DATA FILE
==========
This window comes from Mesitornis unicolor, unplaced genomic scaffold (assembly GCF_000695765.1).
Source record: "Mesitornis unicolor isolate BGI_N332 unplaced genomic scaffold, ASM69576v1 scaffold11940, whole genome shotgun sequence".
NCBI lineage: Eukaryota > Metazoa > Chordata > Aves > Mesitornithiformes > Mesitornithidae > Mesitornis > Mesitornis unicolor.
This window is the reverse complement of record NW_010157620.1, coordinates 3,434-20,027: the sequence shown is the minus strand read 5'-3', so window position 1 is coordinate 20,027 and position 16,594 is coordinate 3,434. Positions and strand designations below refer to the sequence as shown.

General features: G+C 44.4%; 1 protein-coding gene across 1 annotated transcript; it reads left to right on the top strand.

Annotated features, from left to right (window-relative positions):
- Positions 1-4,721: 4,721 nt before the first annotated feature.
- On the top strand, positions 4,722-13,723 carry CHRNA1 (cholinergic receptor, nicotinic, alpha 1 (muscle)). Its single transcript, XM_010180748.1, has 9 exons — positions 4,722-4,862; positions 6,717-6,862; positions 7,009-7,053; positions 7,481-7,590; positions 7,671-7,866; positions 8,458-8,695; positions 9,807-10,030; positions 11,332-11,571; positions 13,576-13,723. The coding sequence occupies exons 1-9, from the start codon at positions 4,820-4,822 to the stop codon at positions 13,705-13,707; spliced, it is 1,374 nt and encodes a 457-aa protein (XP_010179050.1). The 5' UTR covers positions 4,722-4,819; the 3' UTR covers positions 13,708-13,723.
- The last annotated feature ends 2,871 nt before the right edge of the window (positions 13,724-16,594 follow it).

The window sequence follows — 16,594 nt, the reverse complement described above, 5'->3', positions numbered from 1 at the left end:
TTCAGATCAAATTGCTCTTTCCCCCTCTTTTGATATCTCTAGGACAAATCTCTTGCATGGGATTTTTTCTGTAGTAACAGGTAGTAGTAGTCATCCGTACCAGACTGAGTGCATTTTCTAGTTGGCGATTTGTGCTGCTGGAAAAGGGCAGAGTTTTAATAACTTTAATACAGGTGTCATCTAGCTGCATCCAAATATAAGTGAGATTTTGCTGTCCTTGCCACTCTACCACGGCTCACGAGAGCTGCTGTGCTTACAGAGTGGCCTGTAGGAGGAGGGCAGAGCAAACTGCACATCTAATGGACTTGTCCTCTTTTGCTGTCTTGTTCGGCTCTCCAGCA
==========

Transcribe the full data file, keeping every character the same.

This window comes from Mesitornis unicolor, unplaced genomic scaffold (assembly GCF_000695765.1).
Source record: "Mesitornis unicolor isolate BGI_N332 unplaced genomic scaffold, ASM69576v1 scaffold11940, whole genome shotgun sequence".
NCBI lineage: Eukaryota > Metazoa > Chordata > Aves > Mesitornithiformes > Mesitornithidae > Mesitornis > Mesitornis unicolor.
This window is the reverse complement of record NW_010157620.1, coordinates 3,434-20,027: the sequence shown is the minus strand read 5'-3', so window position 1 is coordinate 20,027 and position 16,594 is coordinate 3,434. Positions and strand designations below refer to the sequence as shown.

General features: G+C 44.4%; 1 protein-coding gene across 1 annotated transcript; it reads left to right on the top strand.

Annotated features, from left to right (window-relative positions):
- Positions 1-4,721: 4,721 nt before the first annotated feature.
- On the top strand, positions 4,722-13,723 carry CHRNA1 (cholinergic receptor, nicotinic, alpha 1 (muscle)). Its single transcript, XM_010180748.1, has 9 exons — positions 4,722-4,862; positions 6,717-6,862; positions 7,009-7,053; positions 7,481-7,590; positions 7,671-7,866; positions 8,458-8,695; positions 9,807-10,030; positions 11,332-11,571; positions 13,576-13,723. The coding sequence occupies exons 1-9, from the start codon at positions 4,820-4,822 to the stop codon at positions 13,705-13,707; spliced, it is 1,374 nt and encodes a 457-aa protein (XP_010179050.1). The 5' UTR covers positions 4,722-4,819; the 3' UTR covers positions 13,708-13,723.
- The last annotated feature ends 2,871 nt before the right edge of the window (positions 13,724-16,594 follow it).

The window sequence follows — 16,594 nt, the reverse complement described above, 5'->3', positions numbered from 1 at the left end:
TTCAGATCAAATTGCTCTTTCCCCCTCTTTTGATATCTCTAGGACAAATCTCTTGCATGGGATTTTTTCTGTAGTAACAGGTAGTAGTAGTCATCCGTACCAGACTGAGTGCATTTTCTAGTTGGCGATTTGTGCTGCTGGAAAAGGGCAGAGTTTTAATAACTTTAATACAGGTGTCATCTAGCTGCATCCAAATATAAGTGAGATTTTGCTGTCCTTGCCACTCTACCACGGCTCACGAGAGCTGCTGTGCTTACAGAGTGGCCTGTAGGAGGAGGGCAGAGCAAACTGCACATCTAATGGACTTGTCCTCTTTTGCTGTCTTGTTCGGCTCTCCAGCA